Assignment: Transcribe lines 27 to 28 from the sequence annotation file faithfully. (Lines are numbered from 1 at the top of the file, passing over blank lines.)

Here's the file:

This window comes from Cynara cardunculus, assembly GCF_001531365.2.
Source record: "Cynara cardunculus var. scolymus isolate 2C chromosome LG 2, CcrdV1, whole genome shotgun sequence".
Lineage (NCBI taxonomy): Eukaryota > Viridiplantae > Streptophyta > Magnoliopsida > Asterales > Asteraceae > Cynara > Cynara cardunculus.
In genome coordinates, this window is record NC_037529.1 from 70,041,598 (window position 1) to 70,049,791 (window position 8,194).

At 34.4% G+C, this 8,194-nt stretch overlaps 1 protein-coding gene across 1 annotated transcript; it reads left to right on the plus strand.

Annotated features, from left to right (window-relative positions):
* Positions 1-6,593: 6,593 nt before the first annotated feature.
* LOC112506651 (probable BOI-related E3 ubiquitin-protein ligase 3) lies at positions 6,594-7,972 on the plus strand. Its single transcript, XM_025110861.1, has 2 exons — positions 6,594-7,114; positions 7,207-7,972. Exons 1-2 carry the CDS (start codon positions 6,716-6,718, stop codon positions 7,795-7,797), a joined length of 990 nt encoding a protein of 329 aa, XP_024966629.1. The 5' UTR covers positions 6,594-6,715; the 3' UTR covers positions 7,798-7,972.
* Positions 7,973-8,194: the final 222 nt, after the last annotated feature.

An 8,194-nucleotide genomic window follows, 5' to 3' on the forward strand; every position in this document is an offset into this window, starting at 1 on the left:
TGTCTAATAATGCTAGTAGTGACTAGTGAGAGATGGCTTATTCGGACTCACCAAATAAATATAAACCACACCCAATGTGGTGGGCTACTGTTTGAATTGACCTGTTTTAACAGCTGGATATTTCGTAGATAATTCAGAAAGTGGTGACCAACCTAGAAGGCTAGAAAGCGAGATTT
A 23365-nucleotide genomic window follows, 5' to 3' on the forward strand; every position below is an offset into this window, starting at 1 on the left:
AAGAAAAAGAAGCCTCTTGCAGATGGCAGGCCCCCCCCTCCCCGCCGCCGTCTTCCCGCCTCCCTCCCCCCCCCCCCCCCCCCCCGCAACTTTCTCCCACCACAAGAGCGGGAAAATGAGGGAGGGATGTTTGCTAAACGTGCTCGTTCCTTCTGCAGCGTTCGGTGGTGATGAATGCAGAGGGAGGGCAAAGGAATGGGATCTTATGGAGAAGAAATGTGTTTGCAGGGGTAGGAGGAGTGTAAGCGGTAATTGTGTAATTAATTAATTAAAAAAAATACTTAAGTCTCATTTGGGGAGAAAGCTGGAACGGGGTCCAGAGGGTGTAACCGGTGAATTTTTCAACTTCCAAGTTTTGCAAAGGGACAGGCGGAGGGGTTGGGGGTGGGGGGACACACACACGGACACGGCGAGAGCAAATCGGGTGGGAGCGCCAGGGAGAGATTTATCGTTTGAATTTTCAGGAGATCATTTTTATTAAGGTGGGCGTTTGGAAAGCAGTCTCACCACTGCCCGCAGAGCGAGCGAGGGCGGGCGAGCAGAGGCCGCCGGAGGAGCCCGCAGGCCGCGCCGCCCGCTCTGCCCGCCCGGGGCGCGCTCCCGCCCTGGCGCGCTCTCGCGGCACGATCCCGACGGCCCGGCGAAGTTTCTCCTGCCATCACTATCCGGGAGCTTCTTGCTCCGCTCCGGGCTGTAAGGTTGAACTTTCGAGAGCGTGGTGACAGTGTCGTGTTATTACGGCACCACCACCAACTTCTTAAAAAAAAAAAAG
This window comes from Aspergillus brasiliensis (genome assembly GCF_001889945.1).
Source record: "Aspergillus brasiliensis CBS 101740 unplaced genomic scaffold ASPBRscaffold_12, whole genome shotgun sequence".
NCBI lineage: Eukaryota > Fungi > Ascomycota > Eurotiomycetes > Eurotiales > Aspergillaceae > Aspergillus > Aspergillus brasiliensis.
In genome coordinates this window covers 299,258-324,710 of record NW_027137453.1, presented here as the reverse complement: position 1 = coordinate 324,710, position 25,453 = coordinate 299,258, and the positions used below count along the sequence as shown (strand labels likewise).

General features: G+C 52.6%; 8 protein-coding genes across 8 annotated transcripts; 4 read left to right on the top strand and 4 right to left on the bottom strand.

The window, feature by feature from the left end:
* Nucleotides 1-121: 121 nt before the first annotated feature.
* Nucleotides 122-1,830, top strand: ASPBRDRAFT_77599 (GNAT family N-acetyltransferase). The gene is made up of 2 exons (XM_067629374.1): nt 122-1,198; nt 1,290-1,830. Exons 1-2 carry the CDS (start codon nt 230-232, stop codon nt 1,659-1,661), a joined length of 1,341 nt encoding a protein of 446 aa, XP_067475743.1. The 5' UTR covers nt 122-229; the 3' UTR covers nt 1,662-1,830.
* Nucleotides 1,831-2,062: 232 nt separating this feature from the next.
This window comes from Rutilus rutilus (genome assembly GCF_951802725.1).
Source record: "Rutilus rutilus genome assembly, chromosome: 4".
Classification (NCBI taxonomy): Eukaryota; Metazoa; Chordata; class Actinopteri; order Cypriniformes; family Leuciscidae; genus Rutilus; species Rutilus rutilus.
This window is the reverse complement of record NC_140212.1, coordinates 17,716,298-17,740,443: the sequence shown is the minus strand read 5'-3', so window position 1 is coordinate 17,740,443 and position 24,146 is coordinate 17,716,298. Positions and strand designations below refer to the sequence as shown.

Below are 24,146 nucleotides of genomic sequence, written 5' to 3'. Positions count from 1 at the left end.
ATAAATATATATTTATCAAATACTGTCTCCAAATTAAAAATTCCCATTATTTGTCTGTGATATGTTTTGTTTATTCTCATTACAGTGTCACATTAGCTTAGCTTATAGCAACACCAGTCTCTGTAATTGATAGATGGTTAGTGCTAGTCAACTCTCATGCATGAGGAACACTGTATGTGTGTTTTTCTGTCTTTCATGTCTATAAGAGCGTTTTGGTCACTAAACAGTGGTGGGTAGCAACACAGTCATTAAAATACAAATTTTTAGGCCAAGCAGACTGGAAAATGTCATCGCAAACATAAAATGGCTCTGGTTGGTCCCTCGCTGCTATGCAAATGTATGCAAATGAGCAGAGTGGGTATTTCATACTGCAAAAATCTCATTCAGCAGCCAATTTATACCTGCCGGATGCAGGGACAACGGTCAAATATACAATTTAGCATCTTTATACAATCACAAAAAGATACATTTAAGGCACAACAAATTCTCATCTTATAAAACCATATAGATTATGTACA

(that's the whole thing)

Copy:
Below are 24,146 nucleotides of genomic sequence, written 5' to 3'. Positions count from 1 at the left end.
ATAAATATATATTTATCAAATACTGTCTCCAAATTAAAAATTCCCATTATTTGTCTGTGATATGTTTTGTTTATTCTCATTACAGTGTCACATTAGCTTAGCTTATAGCAACACCAGTCTCTGTAATTGATAGATGGTTAGTGCTAGTCAACTCTCATGCATGAGGAACACTGTATGTGTGTTTTTCTGTCTTTCATGTCTATAAGAGCGTTTTGGTCACTAAACAGTGGTGGGTAGCAACACAGTCATTAAAATACAAATTTTTAGGCCAAGCAGACTGGAAAATGTCATCGCAAACATAAAATGGCTCTGGTTGGTCCCTCGCTGCTATGCAAATGTATGCAAATGAGCAGAGTGGGTATTTCATACTGCAAAAATCTCATTCAGCAGCCAATTTATACCTGCCGGATGCAGGGACAACGGTCAAATATACAATTTAGCATCTTTATACAATCACAAAAAGATACATTTAAGGCACAACAAATTCTCATCTTATAAAACCATATAGATTATGTACA